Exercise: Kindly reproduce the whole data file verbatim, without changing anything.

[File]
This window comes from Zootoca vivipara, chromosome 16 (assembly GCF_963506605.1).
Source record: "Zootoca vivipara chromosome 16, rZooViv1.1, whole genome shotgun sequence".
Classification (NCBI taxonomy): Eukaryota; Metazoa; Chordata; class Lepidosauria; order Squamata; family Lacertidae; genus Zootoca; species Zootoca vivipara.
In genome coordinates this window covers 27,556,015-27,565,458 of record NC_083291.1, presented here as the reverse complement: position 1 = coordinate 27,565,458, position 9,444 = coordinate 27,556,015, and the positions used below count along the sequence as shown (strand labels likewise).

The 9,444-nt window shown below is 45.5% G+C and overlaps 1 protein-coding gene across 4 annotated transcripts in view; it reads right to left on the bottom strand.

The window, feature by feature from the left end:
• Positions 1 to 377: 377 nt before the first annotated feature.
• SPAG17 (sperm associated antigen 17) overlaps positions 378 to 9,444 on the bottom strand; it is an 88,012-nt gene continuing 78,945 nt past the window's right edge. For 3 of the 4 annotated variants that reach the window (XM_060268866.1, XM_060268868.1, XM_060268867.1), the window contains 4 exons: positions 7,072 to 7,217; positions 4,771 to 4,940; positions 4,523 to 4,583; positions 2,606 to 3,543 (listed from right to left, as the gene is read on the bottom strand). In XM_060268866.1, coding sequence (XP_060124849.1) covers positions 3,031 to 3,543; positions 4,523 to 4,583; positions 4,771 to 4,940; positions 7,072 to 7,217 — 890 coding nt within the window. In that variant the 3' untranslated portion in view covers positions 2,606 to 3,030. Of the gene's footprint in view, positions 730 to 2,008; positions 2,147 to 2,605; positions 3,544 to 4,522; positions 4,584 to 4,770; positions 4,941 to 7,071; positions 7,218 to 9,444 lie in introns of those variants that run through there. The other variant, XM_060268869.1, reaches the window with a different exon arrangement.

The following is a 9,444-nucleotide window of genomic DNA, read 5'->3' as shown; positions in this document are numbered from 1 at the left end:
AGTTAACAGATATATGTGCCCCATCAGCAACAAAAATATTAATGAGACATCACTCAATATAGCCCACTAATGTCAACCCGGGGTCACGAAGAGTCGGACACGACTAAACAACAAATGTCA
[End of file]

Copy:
This window comes from Zootoca vivipara, chromosome 16 (assembly GCF_963506605.1).
Source record: "Zootoca vivipara chromosome 16, rZooViv1.1, whole genome shotgun sequence".
Classification (NCBI taxonomy): Eukaryota; Metazoa; Chordata; class Lepidosauria; order Squamata; family Lacertidae; genus Zootoca; species Zootoca vivipara.
In genome coordinates this window covers 27,556,015-27,565,458 of record NC_083291.1, presented here as the reverse complement: position 1 = coordinate 27,565,458, position 9,444 = coordinate 27,556,015, and the positions used below count along the sequence as shown (strand labels likewise).

The 9,444-nt window shown below is 45.5% G+C and overlaps 1 protein-coding gene across 4 annotated transcripts in view; it reads right to left on the bottom strand.

The window, feature by feature from the left end:
• Positions 1 to 377: 377 nt before the first annotated feature.
• SPAG17 (sperm associated antigen 17) overlaps positions 378 to 9,444 on the bottom strand; it is an 88,012-nt gene continuing 78,945 nt past the window's right edge. For 3 of the 4 annotated variants that reach the window (XM_060268866.1, XM_060268868.1, XM_060268867.1), the window contains 4 exons: positions 7,072 to 7,217; positions 4,771 to 4,940; positions 4,523 to 4,583; positions 2,606 to 3,543 (listed from right to left, as the gene is read on the bottom strand). In XM_060268866.1, coding sequence (XP_060124849.1) covers positions 3,031 to 3,543; positions 4,523 to 4,583; positions 4,771 to 4,940; positions 7,072 to 7,217 — 890 coding nt within the window. In that variant the 3' untranslated portion in view covers positions 2,606 to 3,030. Of the gene's footprint in view, positions 730 to 2,008; positions 2,147 to 2,605; positions 3,544 to 4,522; positions 4,584 to 4,770; positions 4,941 to 7,071; positions 7,218 to 9,444 lie in introns of those variants that run through there. The other variant, XM_060268869.1, reaches the window with a different exon arrangement.

The following is a 9,444-nucleotide window of genomic DNA, read 5'->3' as shown; positions in this document are numbered from 1 at the left end:
AGTTAACAGATATATGTGCCCCATCAGCAACAAAAATATTAATGAGACATCACTCAATATAGCCCACTAATGTCAACCCGGGGTCACGAAGAGTCGGACACGACTAAACAACAAATGTCA